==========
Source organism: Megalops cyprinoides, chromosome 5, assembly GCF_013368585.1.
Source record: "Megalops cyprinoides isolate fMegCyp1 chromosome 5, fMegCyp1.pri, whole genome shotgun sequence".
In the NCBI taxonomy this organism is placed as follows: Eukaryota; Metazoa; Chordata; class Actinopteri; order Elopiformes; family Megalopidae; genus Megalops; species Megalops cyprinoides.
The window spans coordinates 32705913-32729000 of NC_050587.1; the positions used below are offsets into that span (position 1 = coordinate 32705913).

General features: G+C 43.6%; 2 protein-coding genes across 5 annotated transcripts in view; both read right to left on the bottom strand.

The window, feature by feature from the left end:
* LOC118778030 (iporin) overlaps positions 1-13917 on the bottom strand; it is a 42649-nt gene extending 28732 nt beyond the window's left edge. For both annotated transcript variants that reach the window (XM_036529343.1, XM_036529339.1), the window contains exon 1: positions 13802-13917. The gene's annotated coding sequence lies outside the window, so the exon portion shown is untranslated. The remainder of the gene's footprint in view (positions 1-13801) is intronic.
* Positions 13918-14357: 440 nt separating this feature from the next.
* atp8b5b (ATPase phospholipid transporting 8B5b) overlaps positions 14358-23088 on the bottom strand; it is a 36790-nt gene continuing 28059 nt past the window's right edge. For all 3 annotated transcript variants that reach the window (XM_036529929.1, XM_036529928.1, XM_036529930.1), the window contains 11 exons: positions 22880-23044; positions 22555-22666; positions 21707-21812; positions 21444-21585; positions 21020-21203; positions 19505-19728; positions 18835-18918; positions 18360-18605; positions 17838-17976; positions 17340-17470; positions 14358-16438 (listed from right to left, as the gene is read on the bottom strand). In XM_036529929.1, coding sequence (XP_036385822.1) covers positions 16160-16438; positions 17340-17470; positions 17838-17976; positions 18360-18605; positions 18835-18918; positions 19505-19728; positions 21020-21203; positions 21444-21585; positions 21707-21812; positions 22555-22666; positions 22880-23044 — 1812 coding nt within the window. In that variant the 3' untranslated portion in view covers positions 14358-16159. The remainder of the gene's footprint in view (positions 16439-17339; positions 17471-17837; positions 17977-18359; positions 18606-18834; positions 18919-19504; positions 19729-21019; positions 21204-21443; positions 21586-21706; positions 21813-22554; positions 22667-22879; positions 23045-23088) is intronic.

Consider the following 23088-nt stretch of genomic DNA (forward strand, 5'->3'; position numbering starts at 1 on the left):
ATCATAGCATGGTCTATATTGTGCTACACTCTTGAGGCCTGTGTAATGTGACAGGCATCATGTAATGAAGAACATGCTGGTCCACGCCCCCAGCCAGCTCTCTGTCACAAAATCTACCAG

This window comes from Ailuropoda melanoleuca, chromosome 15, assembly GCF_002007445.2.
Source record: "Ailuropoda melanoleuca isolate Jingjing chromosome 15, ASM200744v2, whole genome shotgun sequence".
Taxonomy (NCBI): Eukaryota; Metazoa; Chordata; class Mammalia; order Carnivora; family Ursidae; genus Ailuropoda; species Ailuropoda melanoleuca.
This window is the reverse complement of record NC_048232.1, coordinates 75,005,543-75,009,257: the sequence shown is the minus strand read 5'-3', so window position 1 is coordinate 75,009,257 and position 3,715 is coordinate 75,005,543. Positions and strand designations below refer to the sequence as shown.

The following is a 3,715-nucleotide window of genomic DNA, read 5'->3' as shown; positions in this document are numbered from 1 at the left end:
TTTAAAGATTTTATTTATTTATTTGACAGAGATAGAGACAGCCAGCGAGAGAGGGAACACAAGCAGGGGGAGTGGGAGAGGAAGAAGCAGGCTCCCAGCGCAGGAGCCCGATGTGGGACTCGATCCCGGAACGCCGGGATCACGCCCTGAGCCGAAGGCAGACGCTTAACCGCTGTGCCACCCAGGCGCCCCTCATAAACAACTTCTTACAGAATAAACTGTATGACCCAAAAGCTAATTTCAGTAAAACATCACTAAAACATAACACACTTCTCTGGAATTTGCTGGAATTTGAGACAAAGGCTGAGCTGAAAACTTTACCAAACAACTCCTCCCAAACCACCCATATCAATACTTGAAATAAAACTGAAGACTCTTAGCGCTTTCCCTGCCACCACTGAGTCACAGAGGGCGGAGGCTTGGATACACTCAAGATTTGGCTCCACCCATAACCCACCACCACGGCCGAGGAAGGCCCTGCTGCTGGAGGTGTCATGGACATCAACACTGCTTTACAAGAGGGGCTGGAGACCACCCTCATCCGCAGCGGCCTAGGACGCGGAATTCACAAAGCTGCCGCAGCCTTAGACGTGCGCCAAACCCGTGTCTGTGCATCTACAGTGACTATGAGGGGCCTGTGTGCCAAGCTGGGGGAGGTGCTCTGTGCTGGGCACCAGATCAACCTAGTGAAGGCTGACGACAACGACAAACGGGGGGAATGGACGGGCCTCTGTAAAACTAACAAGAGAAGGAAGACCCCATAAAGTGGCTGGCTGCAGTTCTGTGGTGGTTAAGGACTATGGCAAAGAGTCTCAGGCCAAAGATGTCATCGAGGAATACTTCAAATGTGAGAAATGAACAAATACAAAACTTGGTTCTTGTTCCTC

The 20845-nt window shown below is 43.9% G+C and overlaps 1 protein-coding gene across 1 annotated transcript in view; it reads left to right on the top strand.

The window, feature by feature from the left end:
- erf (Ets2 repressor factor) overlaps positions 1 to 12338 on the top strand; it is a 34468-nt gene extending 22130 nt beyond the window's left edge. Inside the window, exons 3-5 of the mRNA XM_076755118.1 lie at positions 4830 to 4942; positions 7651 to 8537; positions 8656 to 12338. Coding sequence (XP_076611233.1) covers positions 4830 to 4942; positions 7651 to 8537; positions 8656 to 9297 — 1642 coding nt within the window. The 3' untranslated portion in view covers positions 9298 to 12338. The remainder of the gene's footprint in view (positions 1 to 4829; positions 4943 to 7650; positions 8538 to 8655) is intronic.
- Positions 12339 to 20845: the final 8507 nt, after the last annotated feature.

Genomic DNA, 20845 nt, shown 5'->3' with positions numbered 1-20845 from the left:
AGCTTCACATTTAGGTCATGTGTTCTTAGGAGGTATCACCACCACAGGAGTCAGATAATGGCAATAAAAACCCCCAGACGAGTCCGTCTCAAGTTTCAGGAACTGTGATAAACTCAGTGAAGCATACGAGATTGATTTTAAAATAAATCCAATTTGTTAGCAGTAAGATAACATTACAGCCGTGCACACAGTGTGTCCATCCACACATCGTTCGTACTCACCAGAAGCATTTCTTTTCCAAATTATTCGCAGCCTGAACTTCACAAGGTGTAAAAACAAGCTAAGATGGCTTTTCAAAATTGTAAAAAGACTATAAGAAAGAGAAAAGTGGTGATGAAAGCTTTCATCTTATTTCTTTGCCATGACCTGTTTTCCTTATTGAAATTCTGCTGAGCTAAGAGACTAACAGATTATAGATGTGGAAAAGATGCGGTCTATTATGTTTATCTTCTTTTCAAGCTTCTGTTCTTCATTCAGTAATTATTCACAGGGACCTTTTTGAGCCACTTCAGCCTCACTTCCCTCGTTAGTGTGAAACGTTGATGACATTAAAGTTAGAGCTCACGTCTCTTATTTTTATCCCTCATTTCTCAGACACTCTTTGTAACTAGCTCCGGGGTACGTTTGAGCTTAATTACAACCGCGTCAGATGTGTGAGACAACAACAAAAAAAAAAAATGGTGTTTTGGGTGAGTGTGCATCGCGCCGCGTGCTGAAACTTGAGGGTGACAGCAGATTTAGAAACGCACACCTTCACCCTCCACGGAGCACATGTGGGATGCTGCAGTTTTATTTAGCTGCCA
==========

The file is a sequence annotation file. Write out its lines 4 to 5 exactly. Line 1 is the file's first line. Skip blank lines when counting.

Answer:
The window spans coordinates 32705913-32729000 of NC_050587.1; the positions used below are offsets into that span (position 1 = coordinate 32705913).

General features: G+C 43.6%; 2 protein-coding genes across 5 annotated transcripts in view; both read right to left on the bottom strand.